Since Watson and Crick's discovery of the structure of DNA, the pace of scientific discovery in life sciences has grown exponentially. This is partly due to the amazing development of technologies, especially in the areas of data acquisition and data analysis.
The advent of microarray technologies, nanotechnology and DNA sequencing techniques have generated massive amounts of data, which would have taken lifetimes to be processed without the power of computers. It has been said that life sciences will be the most computer-intensive scientific field of the 21st century.
The challenges to analyze such data may be recent in the field of life sciences, but tools and solutions already existed in the fields of engineering, mathematics, statistics and computer science. Presented here is a small subset of examples that show how several engineering fields can come together to bring solutions for life sciences' challenges.
Myoelectric Control of Artificial Limbs - Is There a Need to Change Focus?
By Ning Jiang, Strahinja Dosen, Klaus-Robert Müller, and Dario Farina
Congratulations To Professor Andrew Laine!
Andrew Laine was elected chair of the Department of Biomedical Engineering of Columbia University, effective July 1, 2012. He is the Percy K. and Vida L. W. Hudson Professor, Professor of Biomedical Engineering and Radiology at Columbia.
Feeling the Pressure
By Jeffrey Chun-Hui Lin, Yu Zhao, Po-Jui Chen, Mark Humayun, and Yu-Chong Tai
IEEE Brings International Thought Leaders Together for IEEE Life Sciences "Grand Challenges Conference" in Washington, DC, 4-5 October
National Academy of Sciences plays host to celebrated innovators and experts who will address grand challenges in engineering and life sciences.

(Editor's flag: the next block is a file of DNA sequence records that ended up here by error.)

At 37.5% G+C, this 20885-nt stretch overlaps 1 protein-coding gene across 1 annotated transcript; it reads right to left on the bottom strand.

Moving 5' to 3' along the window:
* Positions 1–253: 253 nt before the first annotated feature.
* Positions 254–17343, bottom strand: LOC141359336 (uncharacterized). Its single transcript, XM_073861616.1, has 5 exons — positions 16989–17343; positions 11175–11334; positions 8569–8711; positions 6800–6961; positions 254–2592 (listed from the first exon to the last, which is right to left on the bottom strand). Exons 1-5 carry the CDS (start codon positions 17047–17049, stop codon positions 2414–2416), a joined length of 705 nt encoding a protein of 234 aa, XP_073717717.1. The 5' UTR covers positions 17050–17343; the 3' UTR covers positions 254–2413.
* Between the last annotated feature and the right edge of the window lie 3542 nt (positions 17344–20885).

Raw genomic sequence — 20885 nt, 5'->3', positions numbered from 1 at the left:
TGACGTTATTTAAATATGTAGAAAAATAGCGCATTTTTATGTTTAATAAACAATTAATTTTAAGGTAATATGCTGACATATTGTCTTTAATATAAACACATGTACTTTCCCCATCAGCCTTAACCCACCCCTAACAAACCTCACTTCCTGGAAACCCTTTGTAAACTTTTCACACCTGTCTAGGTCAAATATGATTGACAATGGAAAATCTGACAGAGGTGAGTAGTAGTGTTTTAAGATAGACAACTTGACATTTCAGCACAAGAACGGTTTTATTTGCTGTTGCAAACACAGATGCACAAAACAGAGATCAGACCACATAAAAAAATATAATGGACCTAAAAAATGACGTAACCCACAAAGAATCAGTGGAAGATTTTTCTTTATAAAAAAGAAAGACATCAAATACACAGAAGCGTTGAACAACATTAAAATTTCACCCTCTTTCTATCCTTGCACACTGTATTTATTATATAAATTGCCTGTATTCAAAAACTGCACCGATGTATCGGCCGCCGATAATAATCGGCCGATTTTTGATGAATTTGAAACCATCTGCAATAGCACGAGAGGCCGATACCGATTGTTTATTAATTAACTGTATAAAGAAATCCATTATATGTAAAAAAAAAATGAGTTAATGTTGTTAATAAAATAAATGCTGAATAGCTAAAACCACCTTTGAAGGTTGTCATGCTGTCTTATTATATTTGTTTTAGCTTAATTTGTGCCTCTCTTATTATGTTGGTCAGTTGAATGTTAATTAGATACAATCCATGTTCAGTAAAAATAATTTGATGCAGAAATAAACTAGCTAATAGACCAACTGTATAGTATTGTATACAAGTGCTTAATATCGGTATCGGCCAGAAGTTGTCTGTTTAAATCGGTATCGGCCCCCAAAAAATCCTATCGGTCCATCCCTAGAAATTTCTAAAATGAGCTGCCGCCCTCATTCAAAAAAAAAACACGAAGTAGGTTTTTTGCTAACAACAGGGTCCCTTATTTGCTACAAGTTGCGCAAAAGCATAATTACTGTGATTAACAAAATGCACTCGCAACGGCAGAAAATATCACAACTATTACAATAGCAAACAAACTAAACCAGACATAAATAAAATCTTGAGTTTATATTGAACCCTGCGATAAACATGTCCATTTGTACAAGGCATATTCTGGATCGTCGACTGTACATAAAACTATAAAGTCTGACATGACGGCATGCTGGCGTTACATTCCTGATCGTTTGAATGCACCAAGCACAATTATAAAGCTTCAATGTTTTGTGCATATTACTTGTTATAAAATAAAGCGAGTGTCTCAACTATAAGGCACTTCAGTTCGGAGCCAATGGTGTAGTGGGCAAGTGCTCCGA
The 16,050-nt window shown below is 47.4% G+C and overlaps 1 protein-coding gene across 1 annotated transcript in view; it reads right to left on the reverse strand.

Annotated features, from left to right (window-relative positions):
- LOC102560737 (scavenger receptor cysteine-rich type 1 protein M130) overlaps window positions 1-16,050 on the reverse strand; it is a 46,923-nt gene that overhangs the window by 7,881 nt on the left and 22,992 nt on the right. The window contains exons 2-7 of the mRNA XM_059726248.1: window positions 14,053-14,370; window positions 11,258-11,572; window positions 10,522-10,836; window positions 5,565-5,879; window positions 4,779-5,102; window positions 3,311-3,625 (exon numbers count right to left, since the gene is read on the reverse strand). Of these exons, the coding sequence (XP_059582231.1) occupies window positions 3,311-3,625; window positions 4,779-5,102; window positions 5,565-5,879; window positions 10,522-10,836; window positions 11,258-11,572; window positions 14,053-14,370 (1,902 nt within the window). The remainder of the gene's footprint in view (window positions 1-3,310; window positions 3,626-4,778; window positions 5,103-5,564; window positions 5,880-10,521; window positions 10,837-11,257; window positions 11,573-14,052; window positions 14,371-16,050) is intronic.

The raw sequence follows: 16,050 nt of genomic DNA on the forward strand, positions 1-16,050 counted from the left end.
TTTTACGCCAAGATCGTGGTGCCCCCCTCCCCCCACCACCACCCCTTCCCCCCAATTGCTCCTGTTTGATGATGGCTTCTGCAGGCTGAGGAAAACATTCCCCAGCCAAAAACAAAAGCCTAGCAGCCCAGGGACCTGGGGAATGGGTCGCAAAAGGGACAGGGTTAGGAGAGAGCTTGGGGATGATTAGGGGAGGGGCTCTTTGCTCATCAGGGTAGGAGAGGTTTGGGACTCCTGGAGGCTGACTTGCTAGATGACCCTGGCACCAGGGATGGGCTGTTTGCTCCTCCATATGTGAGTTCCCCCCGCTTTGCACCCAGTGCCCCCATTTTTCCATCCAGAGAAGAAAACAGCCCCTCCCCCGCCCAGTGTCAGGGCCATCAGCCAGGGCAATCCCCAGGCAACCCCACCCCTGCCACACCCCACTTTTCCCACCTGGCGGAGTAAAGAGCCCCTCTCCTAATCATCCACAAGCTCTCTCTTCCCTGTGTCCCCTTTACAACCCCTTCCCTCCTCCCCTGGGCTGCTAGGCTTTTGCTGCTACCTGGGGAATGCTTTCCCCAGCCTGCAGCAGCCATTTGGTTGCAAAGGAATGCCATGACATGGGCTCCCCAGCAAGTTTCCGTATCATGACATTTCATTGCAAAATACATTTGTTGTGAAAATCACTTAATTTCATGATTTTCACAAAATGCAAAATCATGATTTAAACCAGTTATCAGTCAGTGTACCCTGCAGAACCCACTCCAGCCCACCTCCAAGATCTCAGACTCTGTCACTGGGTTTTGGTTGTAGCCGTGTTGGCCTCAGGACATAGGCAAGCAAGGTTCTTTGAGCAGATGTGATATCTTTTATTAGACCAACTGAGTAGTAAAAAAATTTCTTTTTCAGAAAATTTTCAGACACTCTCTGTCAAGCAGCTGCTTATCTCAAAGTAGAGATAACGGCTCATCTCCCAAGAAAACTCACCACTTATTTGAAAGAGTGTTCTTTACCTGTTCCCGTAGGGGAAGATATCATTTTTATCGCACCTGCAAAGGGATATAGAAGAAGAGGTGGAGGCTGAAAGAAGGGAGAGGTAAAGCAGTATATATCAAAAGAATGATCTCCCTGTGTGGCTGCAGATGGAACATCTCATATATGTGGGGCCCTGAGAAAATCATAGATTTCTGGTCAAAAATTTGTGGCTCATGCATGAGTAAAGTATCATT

IEEE Life Sciences Grand Challenges Conference Schedule
The Tentative Program for the IEEE Life Sciences Grand Challenges Conference has been released! This conference is taking place 4-5 October, 2012, in Washington, DC, USA.
Sports Sensing: An Olympic Challenge for Computing
By Robert Harle and Andy Hopper
Eye, Robot: Embedded vision, the next big thing in digital signal processing
By Brian Dipert and Amit Shoham
A Pressure and Strain Sensor Fabricated on Soft Artificial Skin
By Yong-Lae Park, Member, IEEE, Bor-Rong Chen, Member, IEEE, and Robert J. Wood, Member, IEEE
Congratulations Are In Order!
We are pleased to recognize the election in 2012 of a number of members of the Life Sciences Initiative leadership team as Fellows of The International Academy of Medical and Biological Engineering (IAMBE). Congratulations to Bin He, Jose Principe, and Nitish Thakor! Also, congratulations to Zhi-Pei Liang, who is President of the IEEE Engineering in Medicine and Biology Society.
Wireless Sensors Relay Medical Insight to Patients and Caregivers
By John Edwards